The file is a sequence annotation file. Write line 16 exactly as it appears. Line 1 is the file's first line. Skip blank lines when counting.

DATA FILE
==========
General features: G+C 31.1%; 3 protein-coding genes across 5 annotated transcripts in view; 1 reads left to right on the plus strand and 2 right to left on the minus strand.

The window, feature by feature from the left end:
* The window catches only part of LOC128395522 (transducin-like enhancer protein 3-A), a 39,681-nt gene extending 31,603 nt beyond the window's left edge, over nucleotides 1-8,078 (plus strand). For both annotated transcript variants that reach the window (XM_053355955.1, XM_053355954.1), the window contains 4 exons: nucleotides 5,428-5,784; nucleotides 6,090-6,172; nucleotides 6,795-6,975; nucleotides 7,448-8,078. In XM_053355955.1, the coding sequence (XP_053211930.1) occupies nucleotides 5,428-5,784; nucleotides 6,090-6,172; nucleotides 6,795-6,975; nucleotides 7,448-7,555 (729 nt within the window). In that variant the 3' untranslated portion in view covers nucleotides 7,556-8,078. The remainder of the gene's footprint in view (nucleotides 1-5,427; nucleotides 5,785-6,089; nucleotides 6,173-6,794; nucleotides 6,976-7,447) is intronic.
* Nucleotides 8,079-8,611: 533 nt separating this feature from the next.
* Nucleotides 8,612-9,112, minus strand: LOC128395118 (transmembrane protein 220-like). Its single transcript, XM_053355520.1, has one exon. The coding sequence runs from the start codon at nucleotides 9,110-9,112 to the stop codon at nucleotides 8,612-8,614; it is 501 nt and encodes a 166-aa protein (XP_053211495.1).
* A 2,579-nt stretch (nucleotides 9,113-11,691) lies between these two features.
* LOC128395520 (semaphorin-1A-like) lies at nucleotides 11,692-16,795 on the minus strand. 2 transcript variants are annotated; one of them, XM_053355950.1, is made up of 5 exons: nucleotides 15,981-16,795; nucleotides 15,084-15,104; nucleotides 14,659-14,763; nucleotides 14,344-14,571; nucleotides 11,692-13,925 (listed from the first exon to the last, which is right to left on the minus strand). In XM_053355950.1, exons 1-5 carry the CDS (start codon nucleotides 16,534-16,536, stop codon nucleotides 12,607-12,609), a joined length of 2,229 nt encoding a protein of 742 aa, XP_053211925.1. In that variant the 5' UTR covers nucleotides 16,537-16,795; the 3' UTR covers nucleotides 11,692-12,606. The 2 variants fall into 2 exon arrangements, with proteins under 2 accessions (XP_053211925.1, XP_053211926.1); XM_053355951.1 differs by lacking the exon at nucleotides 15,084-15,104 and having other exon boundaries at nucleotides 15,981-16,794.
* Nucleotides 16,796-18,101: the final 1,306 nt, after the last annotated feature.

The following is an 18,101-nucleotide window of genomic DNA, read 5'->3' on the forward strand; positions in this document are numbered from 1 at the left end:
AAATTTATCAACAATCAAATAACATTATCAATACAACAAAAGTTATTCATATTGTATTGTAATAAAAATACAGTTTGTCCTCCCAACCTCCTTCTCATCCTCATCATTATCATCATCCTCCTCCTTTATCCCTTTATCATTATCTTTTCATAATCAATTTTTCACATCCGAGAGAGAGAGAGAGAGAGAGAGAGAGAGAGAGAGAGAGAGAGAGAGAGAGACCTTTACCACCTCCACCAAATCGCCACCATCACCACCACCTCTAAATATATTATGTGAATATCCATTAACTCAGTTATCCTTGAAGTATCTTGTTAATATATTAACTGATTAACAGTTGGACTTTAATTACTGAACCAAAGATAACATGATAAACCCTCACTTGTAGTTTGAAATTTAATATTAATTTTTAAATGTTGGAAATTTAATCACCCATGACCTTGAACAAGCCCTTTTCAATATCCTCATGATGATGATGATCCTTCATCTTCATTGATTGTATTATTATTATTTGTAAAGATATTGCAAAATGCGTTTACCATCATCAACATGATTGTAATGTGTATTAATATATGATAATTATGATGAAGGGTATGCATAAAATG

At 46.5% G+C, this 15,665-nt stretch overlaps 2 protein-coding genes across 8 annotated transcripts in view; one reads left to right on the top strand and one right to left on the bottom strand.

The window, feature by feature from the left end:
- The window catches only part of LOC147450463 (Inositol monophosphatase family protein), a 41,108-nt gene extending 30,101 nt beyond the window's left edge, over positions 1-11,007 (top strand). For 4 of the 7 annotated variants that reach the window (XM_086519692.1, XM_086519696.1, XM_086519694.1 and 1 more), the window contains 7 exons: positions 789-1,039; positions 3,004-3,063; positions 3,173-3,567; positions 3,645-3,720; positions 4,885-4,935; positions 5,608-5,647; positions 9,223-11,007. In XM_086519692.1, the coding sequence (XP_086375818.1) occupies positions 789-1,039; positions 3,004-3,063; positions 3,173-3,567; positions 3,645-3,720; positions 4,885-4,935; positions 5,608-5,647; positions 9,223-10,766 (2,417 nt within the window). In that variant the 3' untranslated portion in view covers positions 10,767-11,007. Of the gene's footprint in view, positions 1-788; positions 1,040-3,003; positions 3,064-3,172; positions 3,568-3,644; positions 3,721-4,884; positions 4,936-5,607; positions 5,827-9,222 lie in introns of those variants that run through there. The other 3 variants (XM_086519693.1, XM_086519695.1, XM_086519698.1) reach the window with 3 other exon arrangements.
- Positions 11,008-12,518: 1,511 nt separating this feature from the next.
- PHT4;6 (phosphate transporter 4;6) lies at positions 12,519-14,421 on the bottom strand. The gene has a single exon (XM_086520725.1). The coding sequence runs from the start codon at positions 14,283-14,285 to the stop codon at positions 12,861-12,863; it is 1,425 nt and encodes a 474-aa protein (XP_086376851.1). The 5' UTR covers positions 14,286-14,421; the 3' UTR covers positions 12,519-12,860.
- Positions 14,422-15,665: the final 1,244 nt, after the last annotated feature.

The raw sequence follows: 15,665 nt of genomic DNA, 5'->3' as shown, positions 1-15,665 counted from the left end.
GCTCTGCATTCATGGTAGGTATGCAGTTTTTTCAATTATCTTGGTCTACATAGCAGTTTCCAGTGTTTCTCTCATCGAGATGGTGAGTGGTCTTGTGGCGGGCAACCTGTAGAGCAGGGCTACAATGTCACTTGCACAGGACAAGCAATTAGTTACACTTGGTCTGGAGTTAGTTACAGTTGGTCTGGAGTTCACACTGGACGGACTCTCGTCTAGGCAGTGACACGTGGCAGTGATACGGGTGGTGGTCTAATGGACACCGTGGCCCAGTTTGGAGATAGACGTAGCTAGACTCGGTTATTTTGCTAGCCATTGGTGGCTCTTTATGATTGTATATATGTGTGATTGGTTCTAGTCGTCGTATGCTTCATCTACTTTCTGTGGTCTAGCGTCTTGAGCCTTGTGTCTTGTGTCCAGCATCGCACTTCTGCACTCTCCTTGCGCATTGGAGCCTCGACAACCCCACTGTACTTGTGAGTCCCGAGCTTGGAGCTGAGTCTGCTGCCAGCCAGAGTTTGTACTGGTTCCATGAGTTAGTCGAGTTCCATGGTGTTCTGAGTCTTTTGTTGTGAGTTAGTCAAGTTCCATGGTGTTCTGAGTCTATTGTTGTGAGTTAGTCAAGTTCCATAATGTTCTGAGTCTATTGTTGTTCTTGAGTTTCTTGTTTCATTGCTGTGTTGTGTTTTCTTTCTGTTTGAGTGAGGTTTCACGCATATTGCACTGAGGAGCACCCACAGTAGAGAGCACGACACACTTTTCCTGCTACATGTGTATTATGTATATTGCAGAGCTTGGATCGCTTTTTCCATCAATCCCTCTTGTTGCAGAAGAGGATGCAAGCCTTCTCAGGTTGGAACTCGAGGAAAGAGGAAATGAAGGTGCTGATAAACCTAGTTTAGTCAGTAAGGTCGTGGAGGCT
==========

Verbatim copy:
- Positions 14,422-15,665: the final 1,244 nt, after the last annotated feature.